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Theses and Dissertations

Movement behaviours, body mass index, and demographics of toddlers and preschoolers attending Alberta child care centres Open Access


Other title
sedentary behaviour
body mass index
child care
early years
physical activity
Movement behaviour
Type of item
Degree grantor
University of Alberta
Author or creator
Kuzik, Nicholas, OC
Supervisor and department
Carson, Valerie (Physical Education and Recreation)
Examining committee member and department
Davenport, Margie (Physical Education and Recreation)
Boulé, Normand (Physical Education and Recreation)
Carson, Valerie (Physical Education and Recreation)
Physical Education and Recreation

Date accepted
Graduation date
Master of Science
Degree level
The overall objective of this thesis was to quantify levels of physical activity, sedentary behaviour and sleep (movement behaviours), and determine how they are related to body mass index (BMI) in toddlers and preschoolers, while considering the impact of demographic variables. A sample of toddlers (19 to 35 months old) and preschoolers (36 to 60 months old) who attended child care centres in Alberta Canada were used to address the overall objective, within two manuscripts. The first manuscript describes objectively-measured physical activity and sedentary behaviour within child care centres, while examining differences between demographic groups (i.e., child sex, child age group, and parental immigration status). Children spent 7.0% of time engaged in moderate- to vigorous-intensity physical activity, and 61.5% of time engaged in sedentary behaviour. Short sedentary bouts (1-4 minutes) were more frequent than longer bouts (≥5 minutes). Additionally, preschoolers were found to be more active, less sedentary, and engage in less frequent sedentary bouts of longer duration (≥10 minutes) compared to toddlers. The second manuscript examines the relationship between movement behaviours, within and outside of child care, with body mass index (BMI) z-scores; while testing if demographic variables moderated this relationship. A higher frequency of the shortest sedentary bouts (1-4 minutes) during child care was associated with a lower BMI z-score, after adjusting for demographic variables. No moderation effects were observed. The findings within this thesis can help guide future research, and begin to inform future interventions, and public health initiatives. The limited physical activity levels, in particular moderate- to vigorous-intensity physical activity, and predominantly sedentary behaviour levels observed, indicate interventions/initiatives that promote healthy movement behaviours in this age group may be needed. The negative relationship observed between frequency of short sedentary bouts and BMI z-scores indicate that breaking up sedentary behaviour into short sedentary bouts may be an important intervention target. Future longitudinal and experimental research is needed to confirm and build on this research in an effort to promote healthy growth and development in our youngest children.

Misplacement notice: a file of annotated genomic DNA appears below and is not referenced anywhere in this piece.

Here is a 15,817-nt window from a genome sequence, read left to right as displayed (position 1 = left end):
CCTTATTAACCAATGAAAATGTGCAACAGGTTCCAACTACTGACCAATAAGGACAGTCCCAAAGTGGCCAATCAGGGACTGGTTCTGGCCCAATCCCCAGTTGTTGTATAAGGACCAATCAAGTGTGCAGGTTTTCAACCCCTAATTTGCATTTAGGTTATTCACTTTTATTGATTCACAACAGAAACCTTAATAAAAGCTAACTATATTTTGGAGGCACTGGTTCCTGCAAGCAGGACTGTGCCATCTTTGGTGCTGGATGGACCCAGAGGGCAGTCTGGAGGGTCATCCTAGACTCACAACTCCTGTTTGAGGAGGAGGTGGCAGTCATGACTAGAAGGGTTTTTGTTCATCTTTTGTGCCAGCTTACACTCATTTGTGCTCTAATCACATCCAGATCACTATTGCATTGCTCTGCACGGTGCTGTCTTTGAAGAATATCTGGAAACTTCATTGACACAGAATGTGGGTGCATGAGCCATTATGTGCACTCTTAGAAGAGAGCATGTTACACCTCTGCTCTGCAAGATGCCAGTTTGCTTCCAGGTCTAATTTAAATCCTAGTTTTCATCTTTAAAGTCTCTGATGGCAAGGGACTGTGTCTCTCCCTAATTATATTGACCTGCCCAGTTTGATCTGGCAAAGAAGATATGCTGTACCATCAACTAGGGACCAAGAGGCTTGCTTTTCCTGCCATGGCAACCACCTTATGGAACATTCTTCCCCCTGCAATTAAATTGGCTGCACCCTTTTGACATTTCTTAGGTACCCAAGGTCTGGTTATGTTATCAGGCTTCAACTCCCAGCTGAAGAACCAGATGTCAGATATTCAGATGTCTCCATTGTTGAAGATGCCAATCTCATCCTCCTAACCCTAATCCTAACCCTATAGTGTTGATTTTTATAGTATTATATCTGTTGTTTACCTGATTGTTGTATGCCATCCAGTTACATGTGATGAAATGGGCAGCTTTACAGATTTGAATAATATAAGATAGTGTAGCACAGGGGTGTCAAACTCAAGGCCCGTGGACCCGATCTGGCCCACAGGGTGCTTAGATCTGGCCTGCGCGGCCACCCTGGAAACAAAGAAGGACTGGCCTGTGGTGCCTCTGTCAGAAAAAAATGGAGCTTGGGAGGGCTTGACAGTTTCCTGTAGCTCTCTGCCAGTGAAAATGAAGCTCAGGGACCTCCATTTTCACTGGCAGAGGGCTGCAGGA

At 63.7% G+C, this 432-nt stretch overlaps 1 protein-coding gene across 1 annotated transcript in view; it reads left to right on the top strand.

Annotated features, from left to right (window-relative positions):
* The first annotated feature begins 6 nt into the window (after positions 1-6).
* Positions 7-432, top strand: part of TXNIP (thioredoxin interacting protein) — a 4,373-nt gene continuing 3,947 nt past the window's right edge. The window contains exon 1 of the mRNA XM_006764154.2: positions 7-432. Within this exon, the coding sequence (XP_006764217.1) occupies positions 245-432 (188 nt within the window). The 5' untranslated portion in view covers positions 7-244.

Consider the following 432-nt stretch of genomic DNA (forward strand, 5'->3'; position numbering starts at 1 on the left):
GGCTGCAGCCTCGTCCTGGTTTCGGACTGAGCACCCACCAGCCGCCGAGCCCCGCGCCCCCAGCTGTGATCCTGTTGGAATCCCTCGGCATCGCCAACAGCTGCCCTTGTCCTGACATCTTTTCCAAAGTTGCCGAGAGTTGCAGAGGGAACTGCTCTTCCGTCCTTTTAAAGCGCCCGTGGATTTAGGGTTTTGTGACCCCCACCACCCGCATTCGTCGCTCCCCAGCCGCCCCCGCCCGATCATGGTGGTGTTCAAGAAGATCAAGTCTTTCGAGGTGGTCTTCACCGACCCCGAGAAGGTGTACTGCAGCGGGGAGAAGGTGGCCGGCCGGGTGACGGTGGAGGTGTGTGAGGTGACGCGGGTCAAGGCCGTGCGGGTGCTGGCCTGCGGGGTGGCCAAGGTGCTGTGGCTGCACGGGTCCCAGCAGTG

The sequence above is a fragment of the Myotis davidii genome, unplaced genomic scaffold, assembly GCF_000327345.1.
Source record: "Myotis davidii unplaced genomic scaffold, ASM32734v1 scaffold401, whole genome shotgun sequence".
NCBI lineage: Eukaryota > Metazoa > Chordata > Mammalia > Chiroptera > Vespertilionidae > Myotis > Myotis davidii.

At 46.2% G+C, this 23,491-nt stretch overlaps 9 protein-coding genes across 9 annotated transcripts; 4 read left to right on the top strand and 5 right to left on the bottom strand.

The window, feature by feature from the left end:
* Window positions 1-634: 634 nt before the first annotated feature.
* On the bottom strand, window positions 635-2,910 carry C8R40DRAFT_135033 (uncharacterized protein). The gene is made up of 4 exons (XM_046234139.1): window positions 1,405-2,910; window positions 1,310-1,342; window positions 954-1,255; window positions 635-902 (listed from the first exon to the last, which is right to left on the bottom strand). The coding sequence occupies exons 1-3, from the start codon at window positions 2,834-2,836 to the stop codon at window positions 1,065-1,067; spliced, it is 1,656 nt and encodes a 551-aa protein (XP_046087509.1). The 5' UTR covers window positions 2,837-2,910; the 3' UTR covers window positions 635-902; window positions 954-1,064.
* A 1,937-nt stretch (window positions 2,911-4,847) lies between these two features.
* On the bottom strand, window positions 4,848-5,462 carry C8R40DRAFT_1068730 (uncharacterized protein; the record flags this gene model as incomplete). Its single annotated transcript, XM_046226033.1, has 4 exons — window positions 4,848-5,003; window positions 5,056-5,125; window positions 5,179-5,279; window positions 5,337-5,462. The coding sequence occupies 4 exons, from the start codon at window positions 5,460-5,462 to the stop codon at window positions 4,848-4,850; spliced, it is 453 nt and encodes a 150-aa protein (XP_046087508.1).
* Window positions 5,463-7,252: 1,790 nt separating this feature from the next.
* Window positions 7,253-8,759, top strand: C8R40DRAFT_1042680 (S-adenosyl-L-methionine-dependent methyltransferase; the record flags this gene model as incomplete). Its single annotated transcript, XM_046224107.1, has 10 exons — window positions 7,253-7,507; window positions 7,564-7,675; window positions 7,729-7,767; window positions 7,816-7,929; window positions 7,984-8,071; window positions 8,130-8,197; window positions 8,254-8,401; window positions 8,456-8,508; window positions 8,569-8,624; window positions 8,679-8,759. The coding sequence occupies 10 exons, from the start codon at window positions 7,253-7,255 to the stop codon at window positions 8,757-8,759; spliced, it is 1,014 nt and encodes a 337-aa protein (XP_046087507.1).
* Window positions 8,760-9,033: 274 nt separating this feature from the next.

Permission is hereby granted to the University of Alberta Libraries to reproduce single copies of this thesis and to lend or sell such copies for private, scholarly or scientific research purposes only. The author reserves all other publication and other rights in association with the copyright in the thesis and, except as herein before provided, neither the thesis nor any substantial portion thereof may be printed or otherwise reproduced in any material form whatsoever without the author's prior written permission.
Citation for previous publication
Kuzik, N., Clark, D., Ogden, N., Harber, V., & Carson, V. (2015). Physical activity and sedentary behaviour of toddlers and preschoolers in child care centres in Alberta, Canada. Canadian Journal of Public Health, 106(4).

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